Also, I found this interview
It is long to print
a part of the interview:
DD: Well, the other day we did the history of laughing records here on the Doctor Demento show; that one can certainly go in the "sobbing" hall of fame.
FZ: Well, actually, that one--that should go into the hall of fame with "Death Of An Angel." You remember that one?
DD: Oh yes, sure do.
FZ: For those of you who do remember "Death Of An Angel," you might remember that a lot of people committed suicide to that record. Do you remember that?
DD: [skeptically] Yeah, at least that was the story.
FZ: Yeah, people were killing themselves all over the place.
DD: Tell me how you got to know that kind of music, Frank.
FZ: I just heard it someplace, and I liked it, and I went out and found as many examples of it as I could.
DD: Did you hear it on the radio?
FZ: Uh...they didn't play very much of it on the radio then.
DD: Yeah, that's what I was thinking.
FZ: I heard--I think one or two cuts escaped to white-person radio in those days, see...I believe that there are a few stations in the United States right now that still have this tendency to not play black music. They play, you know, white-person music. And this one station in Los Angeles, which was a very white-person kind of a station, actually allowed some black-person music to get on there one time, and I heard it, and it was all over. I went out and started looking for those kind of records, and...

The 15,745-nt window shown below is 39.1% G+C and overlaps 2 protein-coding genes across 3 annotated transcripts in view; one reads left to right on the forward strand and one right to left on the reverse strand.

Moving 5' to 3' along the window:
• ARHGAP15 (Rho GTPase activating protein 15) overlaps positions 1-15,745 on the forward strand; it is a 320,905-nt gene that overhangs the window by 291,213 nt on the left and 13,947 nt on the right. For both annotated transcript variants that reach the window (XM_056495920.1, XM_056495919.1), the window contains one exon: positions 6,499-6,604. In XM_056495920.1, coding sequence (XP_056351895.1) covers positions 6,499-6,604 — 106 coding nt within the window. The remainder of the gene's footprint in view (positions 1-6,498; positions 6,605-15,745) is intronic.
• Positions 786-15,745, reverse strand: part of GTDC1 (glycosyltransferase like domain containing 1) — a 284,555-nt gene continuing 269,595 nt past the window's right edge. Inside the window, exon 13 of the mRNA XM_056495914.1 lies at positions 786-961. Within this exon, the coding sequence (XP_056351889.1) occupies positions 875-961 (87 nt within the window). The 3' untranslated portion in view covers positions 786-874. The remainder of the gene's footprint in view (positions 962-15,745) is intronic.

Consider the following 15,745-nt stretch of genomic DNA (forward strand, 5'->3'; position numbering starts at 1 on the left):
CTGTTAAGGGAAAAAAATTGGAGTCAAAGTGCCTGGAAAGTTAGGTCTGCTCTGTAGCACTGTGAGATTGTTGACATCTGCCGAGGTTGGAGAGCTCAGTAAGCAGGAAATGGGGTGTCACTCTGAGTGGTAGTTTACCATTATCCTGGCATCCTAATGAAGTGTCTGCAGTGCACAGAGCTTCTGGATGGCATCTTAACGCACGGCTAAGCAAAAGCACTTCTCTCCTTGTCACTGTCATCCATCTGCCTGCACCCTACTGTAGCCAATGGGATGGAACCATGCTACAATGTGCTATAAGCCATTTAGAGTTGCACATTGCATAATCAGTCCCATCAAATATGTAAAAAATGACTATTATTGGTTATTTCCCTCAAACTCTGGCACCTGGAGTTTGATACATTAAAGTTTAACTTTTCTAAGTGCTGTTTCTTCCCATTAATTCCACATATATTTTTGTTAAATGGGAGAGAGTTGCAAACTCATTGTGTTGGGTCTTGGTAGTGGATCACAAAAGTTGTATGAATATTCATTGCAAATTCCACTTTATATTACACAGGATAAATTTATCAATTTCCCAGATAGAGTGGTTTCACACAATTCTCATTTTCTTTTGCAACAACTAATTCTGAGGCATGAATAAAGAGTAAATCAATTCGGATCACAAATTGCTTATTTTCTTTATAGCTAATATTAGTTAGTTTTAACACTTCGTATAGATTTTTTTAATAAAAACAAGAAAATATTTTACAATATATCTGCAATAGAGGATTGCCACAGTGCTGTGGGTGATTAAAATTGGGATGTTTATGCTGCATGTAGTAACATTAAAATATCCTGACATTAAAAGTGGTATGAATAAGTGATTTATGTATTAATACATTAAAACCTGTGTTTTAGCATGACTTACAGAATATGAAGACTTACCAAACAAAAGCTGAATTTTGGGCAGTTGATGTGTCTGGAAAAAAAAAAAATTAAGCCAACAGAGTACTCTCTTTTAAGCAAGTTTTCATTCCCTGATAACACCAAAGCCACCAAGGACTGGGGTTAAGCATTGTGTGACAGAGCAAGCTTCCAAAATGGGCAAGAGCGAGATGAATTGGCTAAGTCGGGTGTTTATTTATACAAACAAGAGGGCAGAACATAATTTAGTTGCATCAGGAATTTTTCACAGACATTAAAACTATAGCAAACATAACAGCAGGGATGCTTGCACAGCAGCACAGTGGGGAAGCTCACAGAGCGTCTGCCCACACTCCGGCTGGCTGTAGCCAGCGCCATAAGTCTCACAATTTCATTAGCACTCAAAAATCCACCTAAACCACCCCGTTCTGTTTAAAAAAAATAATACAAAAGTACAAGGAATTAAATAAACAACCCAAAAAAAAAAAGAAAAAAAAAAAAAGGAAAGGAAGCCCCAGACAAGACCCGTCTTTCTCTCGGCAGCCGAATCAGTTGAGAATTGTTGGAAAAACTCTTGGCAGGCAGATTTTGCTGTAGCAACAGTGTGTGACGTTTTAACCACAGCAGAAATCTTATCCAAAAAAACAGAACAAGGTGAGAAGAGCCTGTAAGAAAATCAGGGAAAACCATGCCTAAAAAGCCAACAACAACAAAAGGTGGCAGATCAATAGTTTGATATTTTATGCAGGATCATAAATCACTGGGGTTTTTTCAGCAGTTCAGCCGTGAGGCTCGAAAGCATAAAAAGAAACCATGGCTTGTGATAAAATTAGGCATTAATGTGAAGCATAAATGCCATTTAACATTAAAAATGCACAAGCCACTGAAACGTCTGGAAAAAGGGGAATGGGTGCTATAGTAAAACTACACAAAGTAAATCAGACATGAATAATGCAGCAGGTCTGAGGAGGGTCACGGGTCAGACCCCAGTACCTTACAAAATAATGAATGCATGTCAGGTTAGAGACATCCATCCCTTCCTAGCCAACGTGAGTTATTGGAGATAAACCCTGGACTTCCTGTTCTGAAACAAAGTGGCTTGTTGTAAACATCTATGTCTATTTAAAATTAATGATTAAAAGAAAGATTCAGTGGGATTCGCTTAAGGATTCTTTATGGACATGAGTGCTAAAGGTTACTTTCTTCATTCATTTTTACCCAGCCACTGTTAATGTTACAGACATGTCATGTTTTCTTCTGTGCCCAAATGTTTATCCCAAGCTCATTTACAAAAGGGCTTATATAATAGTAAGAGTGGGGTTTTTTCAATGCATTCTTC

DD: Where did you find them?
FZ: Well, you know, they had these white-person record stores that wouldn't carry these black-person records, and so it was not easy to find them, so I had to go to places like jukebox dumps. There was this place in San Diego that was located in the Maryland Hotel that was a place that sold used jukebox records and you could get great things for 10 cents apiece down there. And some of the real good rhythm and blues--you know, like guitar/harmonica-type rhythm and blues records--were on a label called Excello, and they had a policy that stated that if you had a record store and you wanted to carry Excello records, you couldn't just get the blues cuts, you had to take their gospel catalog. So that kept a lot of stores from carrying the entire line. And so if you wanted to get a Lightnin' Slim record, or a Slim Harpo record, or Lonesome Sundown or something like that, you had to really go out and scrounge around for it.
DD: Well, growing up in Minneapolis as I did, I know that scrounging. And I know the jukebox dumps, too. We have a blues record here, it looks like.
FZ: Yeah. This is of fairly recent vintage. This isn't from the '50s; I believe this is from the '60s. I don't know the exact date that it was released, but it's on a label called The Blues, and the artist is Big Moose, and the featured Hawaiian guitar player on this record is Freddie Roulette, and the name of the song is "Ramblin' Woman."